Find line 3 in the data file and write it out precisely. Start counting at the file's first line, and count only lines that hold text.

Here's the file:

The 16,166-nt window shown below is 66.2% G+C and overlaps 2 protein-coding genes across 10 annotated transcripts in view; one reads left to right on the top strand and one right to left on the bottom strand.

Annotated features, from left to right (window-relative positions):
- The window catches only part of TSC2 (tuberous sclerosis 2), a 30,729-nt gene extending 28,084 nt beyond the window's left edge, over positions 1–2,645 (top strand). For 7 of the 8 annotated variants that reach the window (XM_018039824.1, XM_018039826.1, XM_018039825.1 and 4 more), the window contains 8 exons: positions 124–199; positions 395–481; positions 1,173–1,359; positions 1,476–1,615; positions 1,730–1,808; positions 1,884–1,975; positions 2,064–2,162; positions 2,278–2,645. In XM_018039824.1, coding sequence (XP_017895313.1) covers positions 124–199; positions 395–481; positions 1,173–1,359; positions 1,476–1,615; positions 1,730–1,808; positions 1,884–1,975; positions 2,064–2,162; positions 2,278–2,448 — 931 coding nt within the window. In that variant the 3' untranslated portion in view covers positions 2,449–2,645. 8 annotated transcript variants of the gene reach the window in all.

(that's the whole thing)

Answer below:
- The window catches only part of TSC2 (tuberous sclerosis 2), a 30,729-nt gene extending 28,084 nt beyond the window's left edge, over positions 1–2,645 (top strand). For 7 of the 8 annotated variants that reach the window (XM_018039824.1, XM_018039826.1, XM_018039825.1 and 4 more), the window contains 8 exons: positions 124–199; positions 395–481; positions 1,173–1,359; positions 1,476–1,615; positions 1,730–1,808; positions 1,884–1,975; positions 2,064–2,162; positions 2,278–2,645. In XM_018039824.1, coding sequence (XP_017895313.1) covers positions 124–199; positions 395–481; positions 1,173–1,359; positions 1,476–1,615; positions 1,730–1,808; positions 1,884–1,975; positions 2,064–2,162; positions 2,278–2,448 — 931 coding nt within the window. In that variant the 3' untranslated portion in view covers positions 2,449–2,645. 8 annotated transcript variants of the gene reach the window in all.